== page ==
Sarah Sheya is the Project Coordinator of Out of Eden Learn. She joined the team in November of 2014. Sheya, as she prefers to be called, manages the day-to-day operations and develops media and outreach tools for the project. This post is part one of a three-part series on Out of Eden Learn’s recent trip to Piraeus, Greece.
Day to day, in the offices here at Project Zero, I spend nearly all of my time interacting with the geographically diverse Out of Eden Learn community from behind a computer screen. I’ve found these kinds of interactions don’t stifle connection, but actually foster relationships and we make it a priority to use digital tools to build and sustain these relationships with our educators. Emailing, updating, troubleshooting, and organizing Google+ Hangouts among educators are all a part of the work I do. I’ve also had the joy of looking at thousands of pieces of student work, reflections, and remarkable photos and videos.
While I really love communicating with our educators and reviewing student work, it was a special privilege to witness students and educators in action, in-person, participating in our curriculum. In early December, I traveled to Piraeus, Greece, with Out of Eden Learn team member Jessica Fei to document the work of Kiriaki Melliou and her colleague Popi Nikolopoulou in their kindergarten classrooms. We also had the opportunity to meet with and learn from participating kindergarten educators Maria Tsapara, Tonia Dagla and Jenny Roussou.
It was invigorating to feel so immediately welcomed into the community, and to witness the presence of Out of Eden Learn on the classrooms’ walls and in the educators’ instruction. I saw the learning moving and breathing through students. Where I would normally only view students’ photographs on our platform, I actually got to see the students taking pictures. I saw the words of our curriculum weave through their movements as they walked thoughtfully, paused, angled their bodies to achieve different perspectives, looked up and down. I didn’t just see pictures of the classroom walls. I actually got to touch student work and “zoom in” on the details of every piece of documentation.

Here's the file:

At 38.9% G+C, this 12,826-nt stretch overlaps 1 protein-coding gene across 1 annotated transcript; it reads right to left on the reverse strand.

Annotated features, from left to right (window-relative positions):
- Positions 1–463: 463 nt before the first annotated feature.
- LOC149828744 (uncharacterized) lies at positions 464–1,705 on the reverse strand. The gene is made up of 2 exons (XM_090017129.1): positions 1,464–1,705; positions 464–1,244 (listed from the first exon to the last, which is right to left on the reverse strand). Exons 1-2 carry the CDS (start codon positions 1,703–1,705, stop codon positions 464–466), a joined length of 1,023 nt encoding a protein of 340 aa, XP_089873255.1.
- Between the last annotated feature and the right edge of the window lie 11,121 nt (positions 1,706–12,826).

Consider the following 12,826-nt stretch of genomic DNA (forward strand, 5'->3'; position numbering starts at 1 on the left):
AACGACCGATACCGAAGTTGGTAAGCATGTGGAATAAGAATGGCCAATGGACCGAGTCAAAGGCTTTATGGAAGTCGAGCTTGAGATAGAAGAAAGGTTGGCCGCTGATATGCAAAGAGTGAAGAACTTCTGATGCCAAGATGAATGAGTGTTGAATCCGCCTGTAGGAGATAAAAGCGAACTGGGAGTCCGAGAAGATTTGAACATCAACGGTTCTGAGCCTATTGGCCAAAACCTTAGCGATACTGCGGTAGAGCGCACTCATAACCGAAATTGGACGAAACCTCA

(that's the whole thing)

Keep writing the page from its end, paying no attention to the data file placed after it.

This experience was a powerful reminder of the life of this project and how all Out of Eden Learners—educators and students, researchers, team members, Paul Salopek and his guides— are somehow connected around the important ideas that shape our curriculum and Paul’s walk: that of slowing down, sharing stories, and interacting with others. I imagine classrooms (or other contexts) participating in Out of Eden Learn around the world. I imagine how they might be alike or different to the kindergarten in Piraeus Jessica and I visited and I know that no matter what form the project takes, Out of Eden Learn’s heart beats to a similar rhythm in all contexts, languages, age groups, content areas, and educator styles. It makes this computer screen before me each day seem like even less of a barrier and more of a doorway.
Our journey in Piraeus offered many opportunities to learn from participants and ideas on how to further develop Out of Eden Learn. I feel immense gratitude toward the educators and parents of Piraeus, along with the support of their community members, for their efforts in putting together an experience I will never forget and our team will continue to learn from as the project grows. I’ll be thinking of those young photographers in action each day I’m inside the platform exploring neighborhood photos shared by students from around the world.